Birding in Taiwan



Birds in Taiwan

Endemic Species

Collared Bush-Robin


Formosan Magpie

Formosan Whistling-Thrush

Mikado Pheasant

Steere's Liocichla

Styan's Bulbul

Swinhoe's Pheasant

Taiwan Barwing

Taiwan Bush-Warbler

Taiwan Partridge

Taiwan Yuhina

White-eared Sibia

White-whiskered Laughingthrush

Yellow Tit


Endemic Sub-Species

Alpine Accentor

Black-browed Barbet

Black-naped Monarch

Black Bulbul

Black Drongo

Bronzed Drongo

Brown-eared Bulbul

Chinese Bamboo-Partridge

Collared Finchbill

Collared Scops-Owl

Crested Goshawk

Crested Serpent-Eagle

Eurasian Jay

Eurasian Nutcracker

Gray Treepie


Island Thrush

Lanyu’ Scops-Owl

Oriental Skylark

Oriental Turtle-Dove

Pygmy Wren-Babbler

Ring-necked Pheasant

Streak-breasted Scimitar-Babbler

Vinaceous Rosefinch

Whistling Green-Pigeon

White-bellied Green-Pigeon

White-browed Shortwing

Winter Wren


More Birds in Taiwan

Black-faced Spoonbill

Black-naped Oriole

Black-throated Tit

Black-winged Stilt

Chinese Crested Tern

Common Kingfisher

Common Moorhen

Daurian Redstart

Fairy Pitta

Gray-chinned Minivet

Gray-faced Buzzard

Gray Heron

Greater Painted-Snipe

Japanese White-eye

Little Forktail

Malayan Night-heron

Red Collared-Dove

Spotted Dove

White-breasted Waterhen


Gray Treepie

Dendrocitta formosae formosae

Endemic subspecies


The Gray Treepie is a large (34-38 cm) member of the crow family with a very long,

graduated tail.  In the Taiwan subspecies the basal third of the centre of the tail is gray (black in mainland subspecies), the rest of the tail is black, and the rump is whitish-gray (white on mainland).  The face is blackish, the head, neck and upper breast are gray, the mantle is brown, the belly is white and the vent rufous.  The wings are black with a small white patch at the base of the primaries, and the bill and legs are also black.  Sexes are alike.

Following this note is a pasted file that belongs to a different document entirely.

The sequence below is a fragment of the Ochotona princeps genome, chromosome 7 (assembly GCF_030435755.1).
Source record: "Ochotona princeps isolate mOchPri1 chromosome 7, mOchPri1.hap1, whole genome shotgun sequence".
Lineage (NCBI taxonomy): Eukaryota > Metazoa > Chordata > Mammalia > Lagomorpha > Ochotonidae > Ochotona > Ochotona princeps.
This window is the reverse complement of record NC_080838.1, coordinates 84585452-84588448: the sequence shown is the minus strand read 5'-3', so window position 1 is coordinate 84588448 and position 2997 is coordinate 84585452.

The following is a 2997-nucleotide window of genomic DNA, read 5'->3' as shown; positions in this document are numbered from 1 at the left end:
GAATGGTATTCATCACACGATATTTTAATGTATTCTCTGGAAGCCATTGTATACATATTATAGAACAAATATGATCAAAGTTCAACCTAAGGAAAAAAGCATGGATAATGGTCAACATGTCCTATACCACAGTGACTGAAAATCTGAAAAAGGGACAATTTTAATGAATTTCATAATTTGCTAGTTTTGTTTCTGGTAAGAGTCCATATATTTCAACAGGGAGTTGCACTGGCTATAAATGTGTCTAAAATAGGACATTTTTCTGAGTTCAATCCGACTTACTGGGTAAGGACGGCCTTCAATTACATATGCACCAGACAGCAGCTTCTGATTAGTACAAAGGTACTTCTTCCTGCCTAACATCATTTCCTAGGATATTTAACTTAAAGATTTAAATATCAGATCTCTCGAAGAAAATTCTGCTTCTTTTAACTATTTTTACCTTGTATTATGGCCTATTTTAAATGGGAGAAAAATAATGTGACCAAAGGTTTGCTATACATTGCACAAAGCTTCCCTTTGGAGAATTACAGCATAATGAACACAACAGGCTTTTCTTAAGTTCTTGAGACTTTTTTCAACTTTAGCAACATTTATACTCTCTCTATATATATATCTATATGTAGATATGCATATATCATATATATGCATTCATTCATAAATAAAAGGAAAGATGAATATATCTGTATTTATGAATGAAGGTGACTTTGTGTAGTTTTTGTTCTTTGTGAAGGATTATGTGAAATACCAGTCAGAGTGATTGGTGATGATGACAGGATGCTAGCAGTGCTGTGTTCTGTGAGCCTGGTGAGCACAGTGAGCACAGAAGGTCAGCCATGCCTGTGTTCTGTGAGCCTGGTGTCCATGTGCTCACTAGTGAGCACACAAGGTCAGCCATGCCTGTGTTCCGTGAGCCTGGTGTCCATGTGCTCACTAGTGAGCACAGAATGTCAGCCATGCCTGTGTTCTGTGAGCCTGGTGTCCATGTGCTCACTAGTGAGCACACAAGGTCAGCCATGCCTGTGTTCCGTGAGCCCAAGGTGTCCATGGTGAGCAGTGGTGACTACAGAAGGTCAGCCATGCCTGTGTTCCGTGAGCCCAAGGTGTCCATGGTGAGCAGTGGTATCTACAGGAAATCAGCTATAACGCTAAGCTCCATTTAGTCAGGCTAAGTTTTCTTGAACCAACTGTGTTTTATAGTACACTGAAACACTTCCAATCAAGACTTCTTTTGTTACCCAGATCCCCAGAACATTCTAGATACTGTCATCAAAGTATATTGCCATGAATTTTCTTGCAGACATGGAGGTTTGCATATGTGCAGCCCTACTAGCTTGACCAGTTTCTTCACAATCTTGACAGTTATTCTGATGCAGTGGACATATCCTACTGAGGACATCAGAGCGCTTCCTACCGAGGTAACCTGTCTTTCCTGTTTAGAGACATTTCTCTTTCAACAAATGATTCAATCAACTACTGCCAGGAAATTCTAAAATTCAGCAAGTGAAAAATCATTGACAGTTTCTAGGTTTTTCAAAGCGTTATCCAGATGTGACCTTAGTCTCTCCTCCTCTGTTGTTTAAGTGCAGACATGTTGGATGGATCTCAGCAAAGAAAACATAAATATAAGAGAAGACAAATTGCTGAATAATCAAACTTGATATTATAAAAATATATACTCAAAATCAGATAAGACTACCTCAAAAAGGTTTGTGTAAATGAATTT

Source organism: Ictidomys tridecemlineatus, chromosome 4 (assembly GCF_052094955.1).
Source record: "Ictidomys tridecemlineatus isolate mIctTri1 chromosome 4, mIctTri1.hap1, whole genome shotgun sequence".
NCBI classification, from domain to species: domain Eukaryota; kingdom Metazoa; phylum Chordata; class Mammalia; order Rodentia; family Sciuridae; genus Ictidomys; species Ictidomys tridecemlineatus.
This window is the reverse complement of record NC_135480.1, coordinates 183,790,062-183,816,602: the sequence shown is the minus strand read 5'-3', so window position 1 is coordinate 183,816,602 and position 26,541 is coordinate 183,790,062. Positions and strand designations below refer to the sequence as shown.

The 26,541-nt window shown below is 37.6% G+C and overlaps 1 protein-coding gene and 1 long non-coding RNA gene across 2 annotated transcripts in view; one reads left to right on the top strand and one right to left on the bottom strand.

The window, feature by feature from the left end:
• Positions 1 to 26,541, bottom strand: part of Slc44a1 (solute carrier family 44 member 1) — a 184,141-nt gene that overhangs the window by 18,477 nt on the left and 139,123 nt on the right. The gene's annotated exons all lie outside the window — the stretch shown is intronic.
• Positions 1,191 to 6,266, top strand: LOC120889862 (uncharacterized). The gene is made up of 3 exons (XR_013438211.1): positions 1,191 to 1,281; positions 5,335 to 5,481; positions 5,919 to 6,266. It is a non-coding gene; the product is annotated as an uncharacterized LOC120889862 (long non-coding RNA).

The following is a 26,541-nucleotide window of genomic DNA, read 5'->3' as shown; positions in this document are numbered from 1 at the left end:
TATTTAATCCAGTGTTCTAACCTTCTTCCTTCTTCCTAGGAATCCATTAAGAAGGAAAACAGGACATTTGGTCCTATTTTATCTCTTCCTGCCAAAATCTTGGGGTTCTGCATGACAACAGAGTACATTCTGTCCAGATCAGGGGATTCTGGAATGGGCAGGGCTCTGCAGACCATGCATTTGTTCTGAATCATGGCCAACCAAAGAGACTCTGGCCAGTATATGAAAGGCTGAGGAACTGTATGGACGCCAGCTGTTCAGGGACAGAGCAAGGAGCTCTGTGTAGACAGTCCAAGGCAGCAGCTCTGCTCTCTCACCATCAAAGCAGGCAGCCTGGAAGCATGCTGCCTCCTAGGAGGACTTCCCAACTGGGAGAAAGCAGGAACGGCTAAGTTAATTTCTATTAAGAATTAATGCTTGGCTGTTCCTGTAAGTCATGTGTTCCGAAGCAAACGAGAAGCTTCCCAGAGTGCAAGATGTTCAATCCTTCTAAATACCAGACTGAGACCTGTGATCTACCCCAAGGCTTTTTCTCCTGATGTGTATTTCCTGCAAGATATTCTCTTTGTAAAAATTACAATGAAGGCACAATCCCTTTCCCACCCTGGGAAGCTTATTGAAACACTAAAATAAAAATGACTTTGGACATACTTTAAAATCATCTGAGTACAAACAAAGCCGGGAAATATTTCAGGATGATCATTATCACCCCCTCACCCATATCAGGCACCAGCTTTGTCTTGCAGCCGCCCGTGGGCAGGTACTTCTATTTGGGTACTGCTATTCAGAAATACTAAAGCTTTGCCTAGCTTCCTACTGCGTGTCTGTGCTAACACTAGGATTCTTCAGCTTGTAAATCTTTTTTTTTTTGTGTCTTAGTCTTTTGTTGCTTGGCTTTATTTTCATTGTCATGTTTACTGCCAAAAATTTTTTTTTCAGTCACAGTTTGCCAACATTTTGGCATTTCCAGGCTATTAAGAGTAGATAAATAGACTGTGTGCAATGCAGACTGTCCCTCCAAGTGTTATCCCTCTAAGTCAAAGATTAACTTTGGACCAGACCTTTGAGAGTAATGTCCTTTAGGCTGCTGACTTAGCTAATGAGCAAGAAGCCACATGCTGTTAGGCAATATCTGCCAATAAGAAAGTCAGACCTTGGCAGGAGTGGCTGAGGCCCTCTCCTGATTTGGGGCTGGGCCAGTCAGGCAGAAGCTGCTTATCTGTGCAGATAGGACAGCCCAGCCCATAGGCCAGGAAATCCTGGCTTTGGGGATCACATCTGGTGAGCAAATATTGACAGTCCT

The Gray Treepie usually travels in small groups and is active in the mid to upper levels of forests.  It is omnivorous, feeding on any small animals which it can catch, such as reptiles, amphibians and young birds, and also eats insects and fruits.  The Gray Treepie is quite noisy, making a variety of harsh clucking notes as well as musical notes and alarm chatter. 


Like most members of its family, the Gray Treepie builds a platform-like nest of twigs lined with finer material, placed in a tree.  Usually three or four eggs are laid, and both sexes share parental duties.  In Taiwan the Gray Treepie is a common resident from the plains to mid-elevation broadleaved forests.  It is often found in mixed-species flocks with other birds, especially the Formosan Magpie.



References:  A Field Guide to the Birds of China  (Mackinnon and Phillipps); 100 Common Birds of Taiwan (Wild Bird Society of Taipei); N. J. Collar, “Endemic subspecies of Taiwan birds—first impressions”, in Birding ASIA, Number 2, December 2004